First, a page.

37. Those that know , know. Last year at the Ashoken seminar Kevin Cashen started a New tradition by donating a knife to raffle off in support of the Saturday night whiskey Tasting/ Memorial I volunteered to continue the tradition and to do this years knife. This is an experimental pattern weld I did for my donation , the steels are 15n20 1080 and 1075, the handle is stabilized Koa and the bolster/ pin are bronze, the edge bard is 150 layer the spine 1075 the rest is mosaic tiles of 1080/15n20. the Idea is a moon lit tree line with a roaring camp fire, the image in my mind, represents some of my fondest memories of the fellowship I have felt attending Ashoken.. There is a more detail build through forth coming on my Pateron but i am happy to answer any question on how i did any of this. I will not be about to make ashoken this year (double booked with a teaching job) but the knife will be there and will be raffled off.. Tim Nue already mentioned how he is looking forward t it being in him kitchen I suspect he will be buying more than a few tickets. MP PXL_20220913_211809783.mp4
    10 points
  38. Good evening folks! Yet another 8" ktip in 26c3. Tempered a little harder this time at 64hrc. Weighting in at 8oz with point of balance straight at heel. I liked the look of the blued steel/copper/dark wood I used on the oyster knoife so I used that combo again on this one . I played maybe a bit too much with facets, but it ended up quite comfortable despite the sharp looking edges.
    10 points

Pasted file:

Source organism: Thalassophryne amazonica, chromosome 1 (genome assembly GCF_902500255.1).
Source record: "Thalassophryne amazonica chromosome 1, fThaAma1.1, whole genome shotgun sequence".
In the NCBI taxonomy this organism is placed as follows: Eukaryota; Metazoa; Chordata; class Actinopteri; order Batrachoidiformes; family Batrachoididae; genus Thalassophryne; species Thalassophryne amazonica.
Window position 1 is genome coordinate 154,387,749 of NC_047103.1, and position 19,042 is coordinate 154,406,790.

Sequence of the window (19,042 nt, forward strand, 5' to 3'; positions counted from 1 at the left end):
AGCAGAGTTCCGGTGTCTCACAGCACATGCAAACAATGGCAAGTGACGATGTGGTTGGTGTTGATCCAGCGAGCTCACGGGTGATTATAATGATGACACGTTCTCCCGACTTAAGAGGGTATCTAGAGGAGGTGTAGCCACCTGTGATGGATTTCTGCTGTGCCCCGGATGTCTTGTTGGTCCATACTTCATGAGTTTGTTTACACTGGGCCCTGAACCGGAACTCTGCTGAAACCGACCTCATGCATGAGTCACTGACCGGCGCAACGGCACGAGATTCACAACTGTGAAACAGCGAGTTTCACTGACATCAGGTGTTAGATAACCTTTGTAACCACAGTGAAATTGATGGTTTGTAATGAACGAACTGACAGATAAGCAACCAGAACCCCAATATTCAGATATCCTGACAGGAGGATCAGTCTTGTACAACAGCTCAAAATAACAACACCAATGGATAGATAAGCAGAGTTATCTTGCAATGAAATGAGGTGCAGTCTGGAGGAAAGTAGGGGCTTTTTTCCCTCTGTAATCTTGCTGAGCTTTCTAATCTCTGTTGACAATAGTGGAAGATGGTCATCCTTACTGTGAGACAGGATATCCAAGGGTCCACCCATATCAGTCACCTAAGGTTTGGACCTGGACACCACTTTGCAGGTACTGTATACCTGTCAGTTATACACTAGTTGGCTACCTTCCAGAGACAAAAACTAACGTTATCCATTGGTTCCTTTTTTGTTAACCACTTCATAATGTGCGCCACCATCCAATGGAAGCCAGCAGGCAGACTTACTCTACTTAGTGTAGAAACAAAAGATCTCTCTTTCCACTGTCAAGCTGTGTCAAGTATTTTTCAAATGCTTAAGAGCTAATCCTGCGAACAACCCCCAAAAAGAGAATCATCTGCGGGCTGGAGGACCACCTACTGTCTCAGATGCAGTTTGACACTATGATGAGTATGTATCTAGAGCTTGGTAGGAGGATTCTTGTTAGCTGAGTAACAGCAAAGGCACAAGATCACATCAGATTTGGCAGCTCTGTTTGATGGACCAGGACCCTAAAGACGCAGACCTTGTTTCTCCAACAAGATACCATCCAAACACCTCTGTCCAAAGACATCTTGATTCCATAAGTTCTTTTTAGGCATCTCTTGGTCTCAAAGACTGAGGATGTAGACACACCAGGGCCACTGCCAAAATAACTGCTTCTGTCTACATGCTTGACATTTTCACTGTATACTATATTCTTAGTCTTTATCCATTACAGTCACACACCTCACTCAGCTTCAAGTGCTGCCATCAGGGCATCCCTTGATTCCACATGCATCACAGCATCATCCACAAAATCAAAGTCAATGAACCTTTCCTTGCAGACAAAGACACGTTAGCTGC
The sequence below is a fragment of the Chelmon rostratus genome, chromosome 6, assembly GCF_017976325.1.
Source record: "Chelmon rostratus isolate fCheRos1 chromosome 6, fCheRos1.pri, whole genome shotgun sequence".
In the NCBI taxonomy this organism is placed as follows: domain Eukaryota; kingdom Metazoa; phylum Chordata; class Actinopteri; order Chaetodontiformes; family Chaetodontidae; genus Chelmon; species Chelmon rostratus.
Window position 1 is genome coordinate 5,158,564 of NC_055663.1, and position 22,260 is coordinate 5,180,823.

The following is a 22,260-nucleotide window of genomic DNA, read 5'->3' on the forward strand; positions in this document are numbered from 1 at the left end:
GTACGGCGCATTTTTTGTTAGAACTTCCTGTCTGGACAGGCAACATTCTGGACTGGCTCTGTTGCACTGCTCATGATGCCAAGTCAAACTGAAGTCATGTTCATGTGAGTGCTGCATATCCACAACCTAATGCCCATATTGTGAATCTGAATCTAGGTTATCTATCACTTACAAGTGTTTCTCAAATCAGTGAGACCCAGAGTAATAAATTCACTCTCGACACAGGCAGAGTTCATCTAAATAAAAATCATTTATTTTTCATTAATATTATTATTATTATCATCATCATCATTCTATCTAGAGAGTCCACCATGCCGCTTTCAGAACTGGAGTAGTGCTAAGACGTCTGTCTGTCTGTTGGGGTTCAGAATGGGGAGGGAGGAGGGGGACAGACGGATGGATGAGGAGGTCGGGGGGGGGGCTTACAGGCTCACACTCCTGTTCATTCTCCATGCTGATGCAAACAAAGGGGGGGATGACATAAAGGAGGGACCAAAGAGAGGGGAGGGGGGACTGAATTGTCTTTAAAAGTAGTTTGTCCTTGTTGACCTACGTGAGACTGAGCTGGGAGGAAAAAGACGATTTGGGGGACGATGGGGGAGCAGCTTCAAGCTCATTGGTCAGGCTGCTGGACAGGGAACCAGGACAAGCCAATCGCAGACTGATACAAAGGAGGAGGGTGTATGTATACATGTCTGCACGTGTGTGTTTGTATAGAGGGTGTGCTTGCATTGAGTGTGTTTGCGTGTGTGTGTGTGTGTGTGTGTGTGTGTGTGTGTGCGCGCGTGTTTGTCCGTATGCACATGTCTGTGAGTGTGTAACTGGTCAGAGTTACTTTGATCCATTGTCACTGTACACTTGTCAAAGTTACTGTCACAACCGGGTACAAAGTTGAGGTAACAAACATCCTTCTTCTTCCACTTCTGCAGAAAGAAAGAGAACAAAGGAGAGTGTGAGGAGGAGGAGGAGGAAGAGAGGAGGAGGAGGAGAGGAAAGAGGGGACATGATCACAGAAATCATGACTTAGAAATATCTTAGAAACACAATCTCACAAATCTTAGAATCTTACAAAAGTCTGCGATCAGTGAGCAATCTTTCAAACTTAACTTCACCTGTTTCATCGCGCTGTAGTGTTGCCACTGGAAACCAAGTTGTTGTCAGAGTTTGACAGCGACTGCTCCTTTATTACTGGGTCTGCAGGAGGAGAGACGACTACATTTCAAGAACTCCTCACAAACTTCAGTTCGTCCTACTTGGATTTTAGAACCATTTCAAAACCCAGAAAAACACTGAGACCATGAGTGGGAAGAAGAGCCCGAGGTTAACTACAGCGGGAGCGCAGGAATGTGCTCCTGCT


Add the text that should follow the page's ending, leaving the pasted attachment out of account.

39. Hello, i recently got that knife into my hands. Probably it is a knife from Dale, the city which was destroyed by dragon Smaug and after his death it was rebuilt. The knife comes from times after the city was restored. My opinion about its origin is based on two main things. First is obvious, it is a dragon head which is on top of the "locking mechanism". Second one is the style of decoration which we can see on the knife. Acording those sharp edges of the inlayed parts and a little carving in scales, i assume that it is influenced by the art of dwarfs who have their kingdom under the Mountain which is quite close to the Dale. Certainly it is not a dwarven work because it doesn' t reach to their craft level. Now to knife itself: Blade is made if wrought iron with high carbon steel edge and it is decorated by light carving, silver eye and copper teeth of the dragon. The handle has wrought iron bolsters with deep etch and silver inlay. Scales are made of swamp oak and they are decorated by beaded silver wire.